Massachusetts Governor Deval Patrick made a plea to area residents to “shelter in place.” That request, rather than being a demand, was the only thing that separated what followed from martial law. But the people took it seriously. Curiosity-seekers went elsewhere unless they had press credentials. The result: suspicious activity was reported by a home-owner on Franklin Street, and the suspect was apprehended hiding in a boat in a back yard. The press had unwittingly played a vital role in helping produce a positive outcome.
But prior to the physical arrest of the suspect, law enforcement had released a video clip of the two bombers taken by a security camera belonging to a clothing store. That clip was run over and over again with voice-over in the background from news readers. Those video images were seen by the bombers themselves, which is likely why they elected an attempt to get out of town. The media unwittingly played a major role in the subsequent movements of the two brothers, one of whom murdered a police officer, and was himself killed in a shootout with police. The other abandoned a stolen vehicle in Watertown, and went into hiding prior to his capture. Although McLuhan’s prophecy of the media being the message was partially correct, the media was – to a degree – an actual partner in capturing the bad guys.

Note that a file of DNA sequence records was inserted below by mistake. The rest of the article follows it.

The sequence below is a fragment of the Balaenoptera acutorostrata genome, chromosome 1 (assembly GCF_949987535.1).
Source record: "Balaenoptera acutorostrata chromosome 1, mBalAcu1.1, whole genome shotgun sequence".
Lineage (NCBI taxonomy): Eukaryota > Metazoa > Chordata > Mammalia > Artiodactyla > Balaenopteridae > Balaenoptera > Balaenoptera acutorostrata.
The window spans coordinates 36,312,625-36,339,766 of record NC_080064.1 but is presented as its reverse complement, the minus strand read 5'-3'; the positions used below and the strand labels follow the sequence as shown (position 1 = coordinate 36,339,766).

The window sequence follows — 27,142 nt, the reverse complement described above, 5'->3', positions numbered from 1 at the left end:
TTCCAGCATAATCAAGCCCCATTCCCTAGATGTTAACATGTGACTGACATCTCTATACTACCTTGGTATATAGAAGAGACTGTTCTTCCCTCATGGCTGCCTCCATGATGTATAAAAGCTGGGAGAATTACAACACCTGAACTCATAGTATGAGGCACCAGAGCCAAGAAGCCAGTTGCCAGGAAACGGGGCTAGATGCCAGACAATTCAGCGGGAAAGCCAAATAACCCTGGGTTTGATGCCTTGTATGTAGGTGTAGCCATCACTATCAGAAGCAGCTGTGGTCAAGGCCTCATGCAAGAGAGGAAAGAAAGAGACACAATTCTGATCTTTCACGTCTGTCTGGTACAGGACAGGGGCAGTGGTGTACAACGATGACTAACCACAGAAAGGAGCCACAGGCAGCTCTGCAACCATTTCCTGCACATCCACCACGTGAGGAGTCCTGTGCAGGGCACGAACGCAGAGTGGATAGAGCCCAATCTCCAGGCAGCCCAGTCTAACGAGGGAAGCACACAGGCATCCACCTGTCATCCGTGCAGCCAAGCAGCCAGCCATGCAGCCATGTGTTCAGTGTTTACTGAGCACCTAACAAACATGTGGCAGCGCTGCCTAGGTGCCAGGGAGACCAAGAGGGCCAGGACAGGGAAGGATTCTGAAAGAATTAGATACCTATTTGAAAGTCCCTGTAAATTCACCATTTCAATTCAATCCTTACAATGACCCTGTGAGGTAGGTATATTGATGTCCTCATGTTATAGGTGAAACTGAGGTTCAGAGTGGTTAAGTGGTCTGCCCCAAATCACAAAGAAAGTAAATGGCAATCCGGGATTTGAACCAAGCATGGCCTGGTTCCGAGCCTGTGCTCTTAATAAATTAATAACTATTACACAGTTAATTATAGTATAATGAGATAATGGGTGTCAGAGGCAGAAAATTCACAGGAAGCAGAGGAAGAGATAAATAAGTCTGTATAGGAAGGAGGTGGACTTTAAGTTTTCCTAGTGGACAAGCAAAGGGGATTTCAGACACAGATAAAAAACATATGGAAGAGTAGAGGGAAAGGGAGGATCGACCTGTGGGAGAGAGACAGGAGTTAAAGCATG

What are some of the lessons people should take away from Newtown and Boston? Well, the first is that all reporters should be required in journalism school to complete the Incident Command System online classes ICS-100, 200, 300, 400 and 402 before they’re even allowed access to any incident involving a command post. If journalists can grasp the basic concepts of the ICS, theoretically they should realize that anything that is worth reporting won’t be found through interaction with a dispatcher. From the government side, recognizing that reporters have a job to do, and that they are not necessarily the enemy, can go a long way toward appeasing them. Official statements prepared in advance, and delivered regularly by a spokesperson, are the best way to keep reporters at arms-length. Providing frequent press conferences with updates during ongoing situations keeps the reporter pool in one place, and they all get the same story at the same time. Fielding individual questions from the gaggle can be cumbersome and time-consuming, not to mention tricky.